A cluster of thunderstorms is moving onshore in Southeast Texas this morning. Other isolated showers and thunderstorms are underway from southeast of College Station to Galveston Island. No severe weather is expected from this activity although they are capable of producing heavy rain.
Scattered showers and thunderstorms are in the forecast today across Northeast Texas, East Texas, Southeast Texas, the Brazos Valley, South Texas, and the Rio Grande Valley. The stronger popup storms will be capable of producing 50 MPH winds, frequent cloud to ground lightning, and very heavy rain. Activity will diminish towards sunset. Should we see heavier rains fall where we saw flooding on Thursday there could be a redevelopment of flash flooding.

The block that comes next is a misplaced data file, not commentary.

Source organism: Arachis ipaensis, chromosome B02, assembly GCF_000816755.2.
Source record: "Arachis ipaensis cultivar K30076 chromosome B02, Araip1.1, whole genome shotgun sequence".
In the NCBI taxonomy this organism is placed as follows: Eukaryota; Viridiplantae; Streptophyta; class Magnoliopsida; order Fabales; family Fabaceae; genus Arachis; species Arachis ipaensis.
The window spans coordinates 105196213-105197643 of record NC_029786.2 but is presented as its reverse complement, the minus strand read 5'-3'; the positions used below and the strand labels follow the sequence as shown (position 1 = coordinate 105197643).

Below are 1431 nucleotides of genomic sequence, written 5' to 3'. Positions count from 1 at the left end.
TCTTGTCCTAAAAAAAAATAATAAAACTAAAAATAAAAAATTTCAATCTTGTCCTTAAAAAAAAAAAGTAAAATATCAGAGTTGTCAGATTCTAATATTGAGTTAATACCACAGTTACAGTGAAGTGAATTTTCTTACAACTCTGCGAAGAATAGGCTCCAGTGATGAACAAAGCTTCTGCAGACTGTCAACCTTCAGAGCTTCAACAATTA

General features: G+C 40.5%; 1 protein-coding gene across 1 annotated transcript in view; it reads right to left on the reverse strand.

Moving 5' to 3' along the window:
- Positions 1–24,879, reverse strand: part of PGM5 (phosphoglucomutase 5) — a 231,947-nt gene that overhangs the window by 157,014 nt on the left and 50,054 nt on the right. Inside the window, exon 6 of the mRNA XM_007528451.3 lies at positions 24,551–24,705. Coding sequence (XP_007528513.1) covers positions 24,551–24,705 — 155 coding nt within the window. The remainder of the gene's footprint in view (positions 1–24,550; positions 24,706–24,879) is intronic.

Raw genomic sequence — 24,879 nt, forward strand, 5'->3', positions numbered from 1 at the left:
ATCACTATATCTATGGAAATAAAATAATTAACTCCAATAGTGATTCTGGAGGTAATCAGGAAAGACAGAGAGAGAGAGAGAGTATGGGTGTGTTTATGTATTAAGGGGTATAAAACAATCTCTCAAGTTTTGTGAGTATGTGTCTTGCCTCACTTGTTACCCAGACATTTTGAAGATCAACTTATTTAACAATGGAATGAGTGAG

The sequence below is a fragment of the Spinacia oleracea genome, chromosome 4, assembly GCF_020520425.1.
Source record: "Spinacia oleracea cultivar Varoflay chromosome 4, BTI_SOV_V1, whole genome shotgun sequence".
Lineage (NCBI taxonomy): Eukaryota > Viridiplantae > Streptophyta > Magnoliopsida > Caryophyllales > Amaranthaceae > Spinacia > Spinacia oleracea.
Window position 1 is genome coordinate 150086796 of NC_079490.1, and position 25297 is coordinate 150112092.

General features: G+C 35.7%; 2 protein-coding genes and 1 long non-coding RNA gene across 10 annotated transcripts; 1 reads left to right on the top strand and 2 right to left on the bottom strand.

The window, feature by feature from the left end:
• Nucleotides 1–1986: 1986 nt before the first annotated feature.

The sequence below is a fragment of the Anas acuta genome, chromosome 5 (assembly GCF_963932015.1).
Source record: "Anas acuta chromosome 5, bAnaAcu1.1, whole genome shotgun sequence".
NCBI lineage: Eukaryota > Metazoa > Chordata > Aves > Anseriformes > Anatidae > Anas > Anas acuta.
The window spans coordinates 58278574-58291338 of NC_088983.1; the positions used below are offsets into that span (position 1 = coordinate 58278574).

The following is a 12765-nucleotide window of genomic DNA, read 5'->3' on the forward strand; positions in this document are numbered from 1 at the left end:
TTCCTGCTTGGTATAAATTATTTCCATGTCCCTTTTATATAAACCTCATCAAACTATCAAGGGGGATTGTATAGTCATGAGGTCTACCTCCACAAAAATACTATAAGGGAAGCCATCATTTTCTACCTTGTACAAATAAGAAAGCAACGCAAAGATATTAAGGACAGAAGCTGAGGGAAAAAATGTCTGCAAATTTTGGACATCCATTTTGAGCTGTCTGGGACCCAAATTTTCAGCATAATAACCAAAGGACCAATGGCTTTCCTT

Isolated thunderstorms are possible beginning this afternoon in the Texas Panhandle. Storm coverage may increase towards the early evening hours if a complex is able to develop and move southeast. Adequate wind shear and an unstable airmass will combine to support the possibility of organized thunderstorms. A category 1 severe weather risk is in place for the Texas Panhandle but it may be upgraded later this morning. Large hail and damaging wind gusts are possible with the strongest storms. Should a complex of thunderstorms develop this evening it will move southeast towards Northwest Texas and western Oklahoma.
After a brief respite from summer we’ve seen south winds pump the oppressive moisture levels back into nearly all of Texas this morning. Temperatures will climb towards seasonal averages today with 88 to 96 degrees expected. Those lucky enough to get a popcorn storm near them could enjoy rain-cooled outflow and a drop in temperatures.
Long gone are the 50s and lower 60s with temperatures dropping into the mid to upper 70s across most of Texas tonight. As is usual the Texas Panhandle and Alpine Mountains will be slightly cooler in the upper 60s.